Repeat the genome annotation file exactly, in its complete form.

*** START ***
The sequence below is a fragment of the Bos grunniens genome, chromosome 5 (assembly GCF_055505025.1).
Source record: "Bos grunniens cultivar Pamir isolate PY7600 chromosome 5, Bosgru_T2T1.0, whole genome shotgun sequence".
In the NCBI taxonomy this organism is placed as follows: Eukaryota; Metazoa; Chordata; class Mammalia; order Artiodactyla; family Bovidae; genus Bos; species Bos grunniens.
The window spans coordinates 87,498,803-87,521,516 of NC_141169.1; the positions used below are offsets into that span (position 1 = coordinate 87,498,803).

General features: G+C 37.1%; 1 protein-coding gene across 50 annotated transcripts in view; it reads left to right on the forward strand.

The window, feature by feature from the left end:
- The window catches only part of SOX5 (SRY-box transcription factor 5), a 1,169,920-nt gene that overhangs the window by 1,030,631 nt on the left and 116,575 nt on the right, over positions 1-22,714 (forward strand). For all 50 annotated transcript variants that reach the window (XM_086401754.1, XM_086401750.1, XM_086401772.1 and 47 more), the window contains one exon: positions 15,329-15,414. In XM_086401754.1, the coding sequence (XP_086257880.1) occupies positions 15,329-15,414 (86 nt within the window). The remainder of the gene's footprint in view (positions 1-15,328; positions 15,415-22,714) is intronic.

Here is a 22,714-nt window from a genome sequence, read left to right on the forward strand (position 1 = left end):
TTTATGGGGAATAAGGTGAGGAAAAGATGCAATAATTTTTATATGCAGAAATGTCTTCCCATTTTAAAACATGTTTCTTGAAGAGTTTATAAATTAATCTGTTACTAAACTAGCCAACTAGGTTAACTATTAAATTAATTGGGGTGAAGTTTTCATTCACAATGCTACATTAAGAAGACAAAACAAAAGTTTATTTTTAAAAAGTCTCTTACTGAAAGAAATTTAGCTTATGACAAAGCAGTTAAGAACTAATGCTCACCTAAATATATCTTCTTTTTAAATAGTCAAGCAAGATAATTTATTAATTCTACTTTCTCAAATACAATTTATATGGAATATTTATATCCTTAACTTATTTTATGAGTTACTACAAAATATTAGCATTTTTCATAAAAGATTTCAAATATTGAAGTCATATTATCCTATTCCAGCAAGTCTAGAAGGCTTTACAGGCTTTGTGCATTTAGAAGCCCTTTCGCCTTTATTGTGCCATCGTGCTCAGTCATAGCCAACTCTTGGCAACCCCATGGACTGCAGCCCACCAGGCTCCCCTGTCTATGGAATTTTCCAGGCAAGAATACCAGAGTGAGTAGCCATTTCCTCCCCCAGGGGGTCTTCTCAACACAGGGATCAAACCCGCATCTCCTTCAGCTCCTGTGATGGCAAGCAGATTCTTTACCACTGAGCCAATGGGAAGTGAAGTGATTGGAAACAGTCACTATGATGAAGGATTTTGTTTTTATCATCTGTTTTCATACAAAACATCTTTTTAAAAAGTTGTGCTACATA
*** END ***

The sequence below is a fragment of the Bos grunniens genome, chromosome 5 (assembly GCF_055505025.1).
Source record: "Bos grunniens cultivar Pamir isolate PY7600 chromosome 5, Bosgru_T2T1.0, whole genome shotgun sequence".
In the NCBI taxonomy this organism is placed as follows: Eukaryota; Metazoa; Chordata; class Mammalia; order Artiodactyla; family Bovidae; genus Bos; species Bos grunniens.
The window spans coordinates 87,498,803-87,521,516 of NC_141169.1; the positions used below are offsets into that span (position 1 = coordinate 87,498,803).

General features: G+C 37.1%; 1 protein-coding gene across 50 annotated transcripts in view; it reads left to right on the forward strand.

The window, feature by feature from the left end:
- The window catches only part of SOX5 (SRY-box transcription factor 5), a 1,169,920-nt gene that overhangs the window by 1,030,631 nt on the left and 116,575 nt on the right, over positions 1-22,714 (forward strand). For all 50 annotated transcript variants that reach the window (XM_086401754.1, XM_086401750.1, XM_086401772.1 and 47 more), the window contains one exon: positions 15,329-15,414. In XM_086401754.1, the coding sequence (XP_086257880.1) occupies positions 15,329-15,414 (86 nt within the window). The remainder of the gene's footprint in view (positions 1-15,328; positions 15,415-22,714) is intronic.

Here is a 22,714-nt window from a genome sequence, read left to right on the forward strand (position 1 = left end):
TTTATGGGGAATAAGGTGAGGAAAAGATGCAATAATTTTTATATGCAGAAATGTCTTCCCATTTTAAAACATGTTTCTTGAAGAGTTTATAAATTAATCTGTTACTAAACTAGCCAACTAGGTTAACTATTAAATTAATTGGGGTGAAGTTTTCATTCACAATGCTACATTAAGAAGACAAAACAAAAGTTTATTTTTAAAAAGTCTCTTACTGAAAGAAATTTAGCTTATGACAAAGCAGTTAAGAACTAATGCTCACCTAAATATATCTTCTTTTTAAATAGTCAAGCAAGATAATTTATTAATTCTACTTTCTCAAATACAATTTATATGGAATATTTATATCCTTAACTTATTTTATGAGTTACTACAAAATATTAGCATTTTTCATAAAAGATTTCAAATATTGAAGTCATATTATCCTATTCCAGCAAGTCTAGAAGGCTTTACAGGCTTTGTGCATTTAGAAGCCCTTTCGCCTTTATTGTGCCATCGTGCTCAGTCATAGCCAACTCTTGGCAACCCCATGGACTGCAGCCCACCAGGCTCCCCTGTCTATGGAATTTTCCAGGCAAGAATACCAGAGTGAGTAGCCATTTCCTCCCCCAGGGGGTCTTCTCAACACAGGGATCAAACCCGCATCTCCTTCAGCTCCTGTGATGGCAAGCAGATTCTTTACCACTGAGCCAATGGGAAGTGAAGTGATTGGAAACAGTCACTATGATGAAGGATTTTGTTTTTATCATCTGTTTTCATACAAAACATCTTTTTAAAAAGTTGTGCTACATA